Question #8: (Current freebie!) I have had a few years off from regular training and competition, and only competed in a few novice events anyway, and I would like some help in goal setting and a training program for myself and my new horse.

We are only doing flat work and light hacking at the moment, mostly getting the basics back, but I would really like to go to some competitions this year. Any suggestions on how to set goals for myself and my new horse? She has competed in a few unrecognized novice events, but it has been a couple of years and she was competed by a professional. (Cheryl)

Hi Cheryl!

Congratulations on your new horse!! I'm looking forward to watching you two become a team! Since she is new to you, and you both have been out of competition for a while, I would recommend that you really take the time to bond and get to know each other before you start competing. And it might be wise to ease into competition gradually by starting off with a dressage show or a schooling jumper show, instead of an event. That way you can see exactly what your new horse will be like away from home, and how she reacts to any show ring nerves that you may have. So pick one or two schooling type shows for late spring or early summer that may be a posibility. If you find that you don't feel ready as the dates get closer, that's no problem. Just skip those and look for something late summer or early fall. But I think that it really helps a rider to motivate themselves and ride with more focus, when they have some goals in the immediate future to strive for.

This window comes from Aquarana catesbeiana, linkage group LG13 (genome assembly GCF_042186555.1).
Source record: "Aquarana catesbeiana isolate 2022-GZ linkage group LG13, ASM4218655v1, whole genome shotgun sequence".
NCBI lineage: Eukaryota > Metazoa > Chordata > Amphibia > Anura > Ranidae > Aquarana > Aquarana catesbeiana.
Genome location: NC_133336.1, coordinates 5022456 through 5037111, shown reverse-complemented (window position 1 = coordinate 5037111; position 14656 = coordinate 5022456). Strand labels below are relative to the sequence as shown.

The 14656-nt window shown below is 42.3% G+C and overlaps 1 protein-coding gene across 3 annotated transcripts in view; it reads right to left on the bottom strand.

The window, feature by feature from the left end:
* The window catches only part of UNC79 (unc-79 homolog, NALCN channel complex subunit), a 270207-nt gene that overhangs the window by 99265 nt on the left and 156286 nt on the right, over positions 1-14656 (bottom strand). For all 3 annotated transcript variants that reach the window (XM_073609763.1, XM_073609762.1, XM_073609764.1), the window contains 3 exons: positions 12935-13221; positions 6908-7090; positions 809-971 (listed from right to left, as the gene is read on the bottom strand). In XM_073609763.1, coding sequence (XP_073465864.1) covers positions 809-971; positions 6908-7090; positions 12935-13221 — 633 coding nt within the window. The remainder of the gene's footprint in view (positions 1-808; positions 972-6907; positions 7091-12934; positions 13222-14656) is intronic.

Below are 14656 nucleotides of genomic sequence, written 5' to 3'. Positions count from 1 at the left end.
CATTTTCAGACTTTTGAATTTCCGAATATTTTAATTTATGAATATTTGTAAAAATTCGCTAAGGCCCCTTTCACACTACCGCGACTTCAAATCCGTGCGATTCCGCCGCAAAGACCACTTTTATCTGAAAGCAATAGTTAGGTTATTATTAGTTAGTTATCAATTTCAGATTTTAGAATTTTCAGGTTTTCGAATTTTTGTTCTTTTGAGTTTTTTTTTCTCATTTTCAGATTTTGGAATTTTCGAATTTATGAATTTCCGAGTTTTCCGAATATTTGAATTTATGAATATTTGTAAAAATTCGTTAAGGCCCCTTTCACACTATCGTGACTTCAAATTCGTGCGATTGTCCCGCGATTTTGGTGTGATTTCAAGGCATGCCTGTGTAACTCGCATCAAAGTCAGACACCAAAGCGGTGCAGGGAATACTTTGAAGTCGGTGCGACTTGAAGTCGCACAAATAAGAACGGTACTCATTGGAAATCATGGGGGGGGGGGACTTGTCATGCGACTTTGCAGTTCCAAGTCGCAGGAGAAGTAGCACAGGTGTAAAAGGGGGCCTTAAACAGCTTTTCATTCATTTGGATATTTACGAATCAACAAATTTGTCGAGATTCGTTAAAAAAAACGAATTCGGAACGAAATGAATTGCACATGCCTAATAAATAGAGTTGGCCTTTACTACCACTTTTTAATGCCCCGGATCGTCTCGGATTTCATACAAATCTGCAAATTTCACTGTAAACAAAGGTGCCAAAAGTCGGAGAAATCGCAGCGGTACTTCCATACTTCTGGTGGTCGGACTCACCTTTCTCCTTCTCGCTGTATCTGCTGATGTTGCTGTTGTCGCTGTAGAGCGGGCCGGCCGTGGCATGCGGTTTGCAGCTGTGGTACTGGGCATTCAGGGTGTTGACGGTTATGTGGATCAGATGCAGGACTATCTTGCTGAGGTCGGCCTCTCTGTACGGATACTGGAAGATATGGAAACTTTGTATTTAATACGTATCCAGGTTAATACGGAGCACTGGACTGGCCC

Here is a sample work week for the typical novice level horse:

Monday: day off
Tuesday: hacking and/or stretching flatwork (45 min to an hour+)
Wednesday: serious dressage school (approx 45 min)
Thursday: jumping school - gridwork (approx 45 min)
Friday: hacking and/or stretching flatwork (45 min to an hour+)
Saturday: serious dressage school (approx 45 min)
Sunday: jumping school - course work or cross country school (approx 45 min)

This schedule is of course very flexible, so if you need to switch days around, or give extra days off for any reason, go ahead.

But as a rule I like to alternate harder days with easier days, which I feel gives the horse's body a chance to recover from the harder days. This can go a long ways towards preventing injuries.

And for both mental and physical reasons, I like to make sure that I vary the content of the work, to keep the horse fresh. If possible, I also vary the location of the work. Sometimes working in the ring, and often working out in different areas of the fields.

On your hacking days, alternate walk, trot, and canter as conditions warrant. And try to incorporate some hillwork if you have any hills available to you. As there is no better way to strengthen your horse.